BIRMINGHAM Airport was the worst in the UK for flight delays last year, an investigation has found.

Departures from the West Midlands airport were an average of 12 minutes and 24 seconds late taking-off in 2021, according to analysis of Civil Aviation Authority (CAA) data by the PA news agency.

Southampton Airport had the second poorest record, followed by Heathrow, Exeter and Aberdeen airports.

The ranking takes into account all scheduled and chartered departures. Cancelled flights are not included.

Birmingham Airport stressed that many of its delayed departures were able to make up time in the air because of the huge reduction in flight numbers due to the coronavirus pandemic.

A spokesman said: "Last year was a dark time for aviation when Birmingham Airport was reduced to just 25 per cent of normal resource and capacity due to Covid.

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"Due to the unique operating environment caused by massive air traffic reductions, the usual pressures did not exist, so flights taking off late were able to catch up en route."

Birmingham is the UK's seventh busiest airport, serving long-haul destinations including Dubai, Mexico, the Caribbean and the US, as well as more than 100 short-haul routes.

It hosts bases for airlines such as Jet2, Ryanair and TUI.

The BBC recently reported that the annual wage of the airport's chief executive Nick Barton rose by 49 per cent from £399,000 to £595,000 last year.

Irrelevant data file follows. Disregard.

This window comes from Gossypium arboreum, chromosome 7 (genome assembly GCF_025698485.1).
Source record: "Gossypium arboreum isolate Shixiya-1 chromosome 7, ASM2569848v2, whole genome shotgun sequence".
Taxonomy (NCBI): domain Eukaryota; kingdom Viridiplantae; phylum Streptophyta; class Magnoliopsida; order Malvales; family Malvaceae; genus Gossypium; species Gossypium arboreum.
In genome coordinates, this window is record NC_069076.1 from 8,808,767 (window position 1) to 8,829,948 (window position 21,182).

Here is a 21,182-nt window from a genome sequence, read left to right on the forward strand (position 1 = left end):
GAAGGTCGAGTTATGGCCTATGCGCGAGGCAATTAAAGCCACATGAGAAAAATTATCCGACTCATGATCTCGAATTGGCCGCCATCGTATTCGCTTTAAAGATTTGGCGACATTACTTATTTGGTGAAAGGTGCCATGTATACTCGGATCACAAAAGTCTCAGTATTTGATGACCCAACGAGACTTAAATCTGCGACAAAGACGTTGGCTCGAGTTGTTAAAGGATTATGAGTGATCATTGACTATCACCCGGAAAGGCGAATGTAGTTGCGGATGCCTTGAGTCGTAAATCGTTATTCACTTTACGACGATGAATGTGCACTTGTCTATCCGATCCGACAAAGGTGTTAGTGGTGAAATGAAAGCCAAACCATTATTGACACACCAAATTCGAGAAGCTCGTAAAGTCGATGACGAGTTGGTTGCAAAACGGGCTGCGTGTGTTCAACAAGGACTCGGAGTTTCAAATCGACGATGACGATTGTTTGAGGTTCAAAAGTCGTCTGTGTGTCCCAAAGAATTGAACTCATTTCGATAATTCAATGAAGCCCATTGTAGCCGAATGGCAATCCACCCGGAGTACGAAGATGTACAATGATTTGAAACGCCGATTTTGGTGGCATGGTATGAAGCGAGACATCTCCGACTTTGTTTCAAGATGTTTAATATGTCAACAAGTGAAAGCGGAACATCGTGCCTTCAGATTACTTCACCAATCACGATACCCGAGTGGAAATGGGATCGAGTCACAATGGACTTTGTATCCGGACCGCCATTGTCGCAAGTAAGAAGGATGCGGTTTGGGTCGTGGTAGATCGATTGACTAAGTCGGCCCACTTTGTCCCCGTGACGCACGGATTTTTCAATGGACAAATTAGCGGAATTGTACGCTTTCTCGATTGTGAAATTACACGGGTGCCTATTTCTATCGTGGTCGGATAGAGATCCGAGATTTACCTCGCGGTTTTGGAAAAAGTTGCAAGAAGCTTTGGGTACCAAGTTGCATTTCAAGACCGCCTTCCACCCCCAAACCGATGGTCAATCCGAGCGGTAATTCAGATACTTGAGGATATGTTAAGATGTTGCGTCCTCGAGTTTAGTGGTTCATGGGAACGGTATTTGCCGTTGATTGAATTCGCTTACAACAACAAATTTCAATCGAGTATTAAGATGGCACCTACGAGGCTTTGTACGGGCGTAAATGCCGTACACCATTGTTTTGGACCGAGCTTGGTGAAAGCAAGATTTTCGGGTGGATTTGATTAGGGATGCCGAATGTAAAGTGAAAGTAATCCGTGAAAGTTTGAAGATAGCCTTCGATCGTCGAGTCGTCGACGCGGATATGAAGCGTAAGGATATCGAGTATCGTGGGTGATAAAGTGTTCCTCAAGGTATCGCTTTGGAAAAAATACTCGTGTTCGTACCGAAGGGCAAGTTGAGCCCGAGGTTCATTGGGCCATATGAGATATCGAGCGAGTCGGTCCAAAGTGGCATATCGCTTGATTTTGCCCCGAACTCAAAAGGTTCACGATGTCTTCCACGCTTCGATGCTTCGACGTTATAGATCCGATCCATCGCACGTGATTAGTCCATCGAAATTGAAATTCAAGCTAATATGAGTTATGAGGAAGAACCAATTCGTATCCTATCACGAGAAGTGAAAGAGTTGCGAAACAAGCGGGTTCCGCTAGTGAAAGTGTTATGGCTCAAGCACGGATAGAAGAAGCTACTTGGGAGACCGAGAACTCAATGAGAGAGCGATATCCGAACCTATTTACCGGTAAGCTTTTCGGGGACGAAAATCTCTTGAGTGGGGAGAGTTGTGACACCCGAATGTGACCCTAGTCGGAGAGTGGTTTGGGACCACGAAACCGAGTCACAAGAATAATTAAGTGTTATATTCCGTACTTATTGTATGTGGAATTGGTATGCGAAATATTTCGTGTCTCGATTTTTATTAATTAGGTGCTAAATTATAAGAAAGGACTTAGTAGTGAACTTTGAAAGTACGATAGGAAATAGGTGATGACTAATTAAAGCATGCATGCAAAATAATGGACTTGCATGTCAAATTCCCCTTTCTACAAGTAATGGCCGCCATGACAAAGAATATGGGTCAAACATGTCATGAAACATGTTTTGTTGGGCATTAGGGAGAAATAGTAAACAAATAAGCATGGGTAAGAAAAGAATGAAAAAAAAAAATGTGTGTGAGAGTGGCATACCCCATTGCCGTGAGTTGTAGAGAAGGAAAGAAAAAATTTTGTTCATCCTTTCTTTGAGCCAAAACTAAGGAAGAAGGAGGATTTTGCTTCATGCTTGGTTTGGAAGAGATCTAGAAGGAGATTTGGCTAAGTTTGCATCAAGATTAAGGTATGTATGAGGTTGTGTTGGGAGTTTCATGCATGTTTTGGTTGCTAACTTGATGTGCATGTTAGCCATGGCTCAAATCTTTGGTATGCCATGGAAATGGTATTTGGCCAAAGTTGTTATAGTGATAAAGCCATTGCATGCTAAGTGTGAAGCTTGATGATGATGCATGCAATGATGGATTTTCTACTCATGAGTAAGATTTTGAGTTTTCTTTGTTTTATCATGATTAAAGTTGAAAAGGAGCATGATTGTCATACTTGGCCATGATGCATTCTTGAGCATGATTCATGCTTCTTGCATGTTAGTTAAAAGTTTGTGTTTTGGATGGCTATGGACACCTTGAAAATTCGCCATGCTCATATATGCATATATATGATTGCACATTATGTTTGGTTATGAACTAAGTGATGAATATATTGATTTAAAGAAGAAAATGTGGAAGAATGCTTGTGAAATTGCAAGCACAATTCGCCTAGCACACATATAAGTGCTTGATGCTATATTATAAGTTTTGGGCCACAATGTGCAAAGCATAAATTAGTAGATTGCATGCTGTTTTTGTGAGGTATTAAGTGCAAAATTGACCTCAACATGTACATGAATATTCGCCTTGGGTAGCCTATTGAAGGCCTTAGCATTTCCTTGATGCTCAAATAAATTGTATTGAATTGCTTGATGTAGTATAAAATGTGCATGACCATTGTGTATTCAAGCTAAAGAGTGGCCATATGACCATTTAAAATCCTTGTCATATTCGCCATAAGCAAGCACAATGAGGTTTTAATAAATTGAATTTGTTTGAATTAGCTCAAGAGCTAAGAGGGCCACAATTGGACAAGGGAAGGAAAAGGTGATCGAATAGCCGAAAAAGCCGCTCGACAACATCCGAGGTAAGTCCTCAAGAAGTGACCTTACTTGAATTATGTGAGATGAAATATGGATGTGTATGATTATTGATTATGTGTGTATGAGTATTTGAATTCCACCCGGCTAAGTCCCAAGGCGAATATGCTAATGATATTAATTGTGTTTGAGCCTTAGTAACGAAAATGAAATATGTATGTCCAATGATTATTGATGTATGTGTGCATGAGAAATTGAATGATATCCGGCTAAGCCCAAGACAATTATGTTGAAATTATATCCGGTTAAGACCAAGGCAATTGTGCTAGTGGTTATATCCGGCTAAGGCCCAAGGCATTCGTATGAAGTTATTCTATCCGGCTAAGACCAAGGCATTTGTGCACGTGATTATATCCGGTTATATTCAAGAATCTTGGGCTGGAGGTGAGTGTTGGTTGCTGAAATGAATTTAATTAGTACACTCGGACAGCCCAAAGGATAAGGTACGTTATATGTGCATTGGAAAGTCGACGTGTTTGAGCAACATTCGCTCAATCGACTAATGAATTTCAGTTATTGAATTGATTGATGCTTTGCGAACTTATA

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The airport was used by 12.6 million passengers in 2019, before the pandemic, but just 2.5 million last year.

Punctuality across all UK airports in 2021 was better than before the virus crisis, due to the reduction in flights caused by travel restrictions.

And the most reliable airport has been revealed too, with Stansted having the fewest cancellations in June 2022, while Liverpool, Birmingham and Leeds Bradford also performed well.

But Jo Rhodes, an expert for consumer magazine Which? Travel, said 2022 "has been a different story entirely" as the sector is struggling to cope with the spike in passenger numbers.

She went on: "Holidaymakers have endured wide-scale flight cancellations as well as unacceptably long queues at check-in, bag drop and airport security.

"The Government must take action to restore consumer confidence in travel. That should involve stronger powers for the CAA, including the ability to fine airlines directly when they break the law.

"Ministers should also drop their ill-conceived plans to slash compensation rates for delayed or cancelled domestic flights."

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